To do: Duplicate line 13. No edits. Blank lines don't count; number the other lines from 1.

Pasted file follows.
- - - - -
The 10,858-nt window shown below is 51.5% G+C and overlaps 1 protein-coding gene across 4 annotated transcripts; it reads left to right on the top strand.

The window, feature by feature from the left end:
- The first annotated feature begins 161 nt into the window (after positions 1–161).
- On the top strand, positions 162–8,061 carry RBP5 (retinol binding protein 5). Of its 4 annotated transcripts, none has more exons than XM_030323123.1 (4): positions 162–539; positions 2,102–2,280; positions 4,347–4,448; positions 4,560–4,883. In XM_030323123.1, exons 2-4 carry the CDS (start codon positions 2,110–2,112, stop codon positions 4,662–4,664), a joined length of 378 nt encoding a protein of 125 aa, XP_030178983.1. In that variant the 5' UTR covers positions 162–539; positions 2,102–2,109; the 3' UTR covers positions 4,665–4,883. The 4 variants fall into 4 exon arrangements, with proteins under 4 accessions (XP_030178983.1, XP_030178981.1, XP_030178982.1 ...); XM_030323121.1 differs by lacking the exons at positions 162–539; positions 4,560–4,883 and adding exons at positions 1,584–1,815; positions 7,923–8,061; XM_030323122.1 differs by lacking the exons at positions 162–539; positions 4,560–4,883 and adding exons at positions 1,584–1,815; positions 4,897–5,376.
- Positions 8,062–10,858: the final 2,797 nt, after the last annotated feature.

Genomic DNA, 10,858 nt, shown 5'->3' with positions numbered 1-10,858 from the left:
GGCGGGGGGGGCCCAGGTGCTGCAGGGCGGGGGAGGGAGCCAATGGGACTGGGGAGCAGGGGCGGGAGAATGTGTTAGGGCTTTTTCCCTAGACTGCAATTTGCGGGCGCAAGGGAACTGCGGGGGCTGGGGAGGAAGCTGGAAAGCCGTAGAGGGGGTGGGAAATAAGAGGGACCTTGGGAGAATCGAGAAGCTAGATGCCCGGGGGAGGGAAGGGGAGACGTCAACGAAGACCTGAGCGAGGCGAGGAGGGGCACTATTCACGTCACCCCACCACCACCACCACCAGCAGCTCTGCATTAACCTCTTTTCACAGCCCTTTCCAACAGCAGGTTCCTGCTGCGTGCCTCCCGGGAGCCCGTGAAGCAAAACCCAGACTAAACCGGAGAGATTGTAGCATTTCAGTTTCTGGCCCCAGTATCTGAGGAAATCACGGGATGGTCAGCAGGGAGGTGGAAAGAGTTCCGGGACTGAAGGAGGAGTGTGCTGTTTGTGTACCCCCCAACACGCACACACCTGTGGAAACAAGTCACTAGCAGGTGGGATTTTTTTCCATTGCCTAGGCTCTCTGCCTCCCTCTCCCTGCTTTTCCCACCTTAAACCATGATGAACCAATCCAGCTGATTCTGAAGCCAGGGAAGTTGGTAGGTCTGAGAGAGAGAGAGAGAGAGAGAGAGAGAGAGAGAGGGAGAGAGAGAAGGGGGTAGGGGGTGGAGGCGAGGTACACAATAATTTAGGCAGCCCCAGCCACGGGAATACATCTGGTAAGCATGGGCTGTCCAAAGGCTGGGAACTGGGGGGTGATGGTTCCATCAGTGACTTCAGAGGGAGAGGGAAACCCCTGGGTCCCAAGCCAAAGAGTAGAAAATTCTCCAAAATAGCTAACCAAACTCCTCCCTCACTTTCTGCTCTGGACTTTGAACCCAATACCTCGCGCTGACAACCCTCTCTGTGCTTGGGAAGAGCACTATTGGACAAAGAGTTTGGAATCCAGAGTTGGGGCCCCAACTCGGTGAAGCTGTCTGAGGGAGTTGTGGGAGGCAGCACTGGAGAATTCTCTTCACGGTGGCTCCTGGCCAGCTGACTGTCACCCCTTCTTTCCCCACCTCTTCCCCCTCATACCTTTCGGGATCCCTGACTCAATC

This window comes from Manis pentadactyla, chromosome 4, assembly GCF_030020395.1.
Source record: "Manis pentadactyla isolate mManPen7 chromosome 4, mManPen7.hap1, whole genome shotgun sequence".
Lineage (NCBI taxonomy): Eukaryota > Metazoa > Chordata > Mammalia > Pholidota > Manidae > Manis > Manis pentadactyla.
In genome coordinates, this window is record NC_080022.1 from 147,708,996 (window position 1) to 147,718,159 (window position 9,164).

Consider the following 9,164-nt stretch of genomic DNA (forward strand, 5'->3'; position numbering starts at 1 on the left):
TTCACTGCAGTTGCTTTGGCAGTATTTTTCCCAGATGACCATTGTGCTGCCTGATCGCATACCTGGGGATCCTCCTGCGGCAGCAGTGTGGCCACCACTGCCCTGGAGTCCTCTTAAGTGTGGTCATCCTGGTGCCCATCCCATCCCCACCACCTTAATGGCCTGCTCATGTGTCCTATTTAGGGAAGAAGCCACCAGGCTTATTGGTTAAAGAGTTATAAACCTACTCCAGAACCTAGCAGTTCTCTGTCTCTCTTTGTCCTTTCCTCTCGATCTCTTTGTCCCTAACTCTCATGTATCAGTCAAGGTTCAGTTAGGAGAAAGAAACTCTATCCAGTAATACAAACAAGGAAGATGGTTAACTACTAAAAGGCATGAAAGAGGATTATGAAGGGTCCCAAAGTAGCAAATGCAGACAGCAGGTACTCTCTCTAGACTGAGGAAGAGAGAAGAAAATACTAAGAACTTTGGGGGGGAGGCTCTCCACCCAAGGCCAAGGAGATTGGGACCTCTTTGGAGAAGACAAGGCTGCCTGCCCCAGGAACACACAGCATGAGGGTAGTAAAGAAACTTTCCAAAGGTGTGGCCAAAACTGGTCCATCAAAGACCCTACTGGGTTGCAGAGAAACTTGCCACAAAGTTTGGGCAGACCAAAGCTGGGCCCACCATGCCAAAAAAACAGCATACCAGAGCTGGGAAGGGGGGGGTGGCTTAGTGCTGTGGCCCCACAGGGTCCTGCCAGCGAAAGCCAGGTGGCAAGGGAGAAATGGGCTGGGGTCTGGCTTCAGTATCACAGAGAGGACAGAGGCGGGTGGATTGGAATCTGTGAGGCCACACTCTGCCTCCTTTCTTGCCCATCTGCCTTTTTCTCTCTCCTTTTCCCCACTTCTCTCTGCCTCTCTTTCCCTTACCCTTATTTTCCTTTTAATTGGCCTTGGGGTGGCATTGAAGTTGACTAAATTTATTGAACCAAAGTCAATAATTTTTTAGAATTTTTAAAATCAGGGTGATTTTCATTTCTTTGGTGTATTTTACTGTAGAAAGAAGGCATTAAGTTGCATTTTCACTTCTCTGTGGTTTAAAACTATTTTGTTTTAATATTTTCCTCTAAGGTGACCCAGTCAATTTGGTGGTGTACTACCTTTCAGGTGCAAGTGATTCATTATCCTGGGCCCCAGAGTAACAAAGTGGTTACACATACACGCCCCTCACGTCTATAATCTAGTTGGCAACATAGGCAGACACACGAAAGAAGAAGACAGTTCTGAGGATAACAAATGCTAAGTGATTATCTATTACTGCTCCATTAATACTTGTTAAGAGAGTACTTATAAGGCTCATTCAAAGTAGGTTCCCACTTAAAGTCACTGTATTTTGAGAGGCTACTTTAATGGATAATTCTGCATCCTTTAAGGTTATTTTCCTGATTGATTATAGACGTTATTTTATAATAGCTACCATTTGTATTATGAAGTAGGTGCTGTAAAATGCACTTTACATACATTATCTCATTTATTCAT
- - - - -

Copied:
TTCACTGCAGTTGCTTTGGCAGTATTTTTCCCAGATGACCATTGTGCTGCCTGATCGCATACCTGGGGATCCTCCTGCGGCAGCAGTGTGGCCACCACTGCCCTGGAGTCCTCTTAAGTGTGGTCATCCTGGTGCCCATCCCATCCCCACCACCTTAATGGCCTGCTCATGTGTCCTATTTAGGGAAGAAGCCACCAGGCTTATTGGTTAAAGAGTTATAAACCTACTCCAGAACCTAGCAGTTCTCTGTCTCTCTTTGTCCTTTCCTCTCGATCTCTTTGTCCCTAACTCTCATGTATCAGTCAAGGTTCAGTTAGGAGAAAGAAACTCTATCCAGTAATACAAACAAGGAAGATGGTTAACTACTAAAAGGCATGAAAGAGGATTATGAAGGGTCCCAAAGTAGCAAATGCAGACAGCAGGTACTCTCTCTAGACTGAGGAAGAGAGAAGAAAATACTAAGAACTTTGGGGGGGAGGCTCTCCACCCAAGGCCAAGGAGATTGGGACCTCTTTGGAGAAGACAAGGCTGCCTGCCCCAGGAACACACAGCATGAGGGTAGTAAAGAAACTTTCCAAAGGTGTGGCCAAAACTGGTCCATCAAAGACCCTACTGGGTTGCAGAGAAACTTGCCACAAAGTTTGGGCAGACCAAAGCTGGGCCCACCATGCCAAAAAAACAGCATACCAGAGCTGGGAAGGGGGGGGTGGCTTAGTGCTGTGGCCCCACAGGGTCCTGCCAGCGAAAGCCAGGTGGCAAGGGAGAAATGGGCTGGGGTCTGGCTTCAGTATCACAGAGAGGACAGAGGCGGGTGGATTGGAATCTGTGAGGCCACACTCTGCCTCCTTTCTTGCCCATCTGCCTTTTTCTCTCTCCTTTTCCCCACTTCTCTCTGCCTCTCTTTCCCTTACCCTTATTTTCCTTTTAATTGGCCTTGGGGTGGCATTGAAGTTGACTAAATTTATTGAACCAAAGTCAATAATTTTTTAGAATTTTTAAAATCAGGGTGATTTTCATTTCTTTGGTGTATTTTACTGTAGAAAGAAGGCATTAAGTTGCATTTTCACTTCTCTGTGGTTTAAAACTATTTTGTTTTAATATTTTCCTCTAAGGTGACCCAGTCAATTTGGTGGTGTACTACCTTTCAGGTGCAAGTGATTCATTATCCTGGGCCCCAGAGTAACAAAGTGGTTACACATACACGCCCCTCACGTCTATAATCTAGTTGGCAACATAGGCAGACACACGAAAGAAGAAGACAGTTCTGAGGATAACAAATGCTAAGTGATTATCTATTACTGCTCCATTAATACTTGTTAAGAGAGTACTTATAAGGCTCATTCAAAGTAGGTTCCCACTTAAAGTCACTGTATTTTGAGAGGCTACTTTAATGGATAATTCTGCATCCTTTAAGGTTATTTTCCTGATTGATTATAGACGTTATTTTATAATAGCTACCATTTGTATTATGAAGTAGGTGCTGTAAAATGCACTTTACATACATTATCTCATTTATTCAT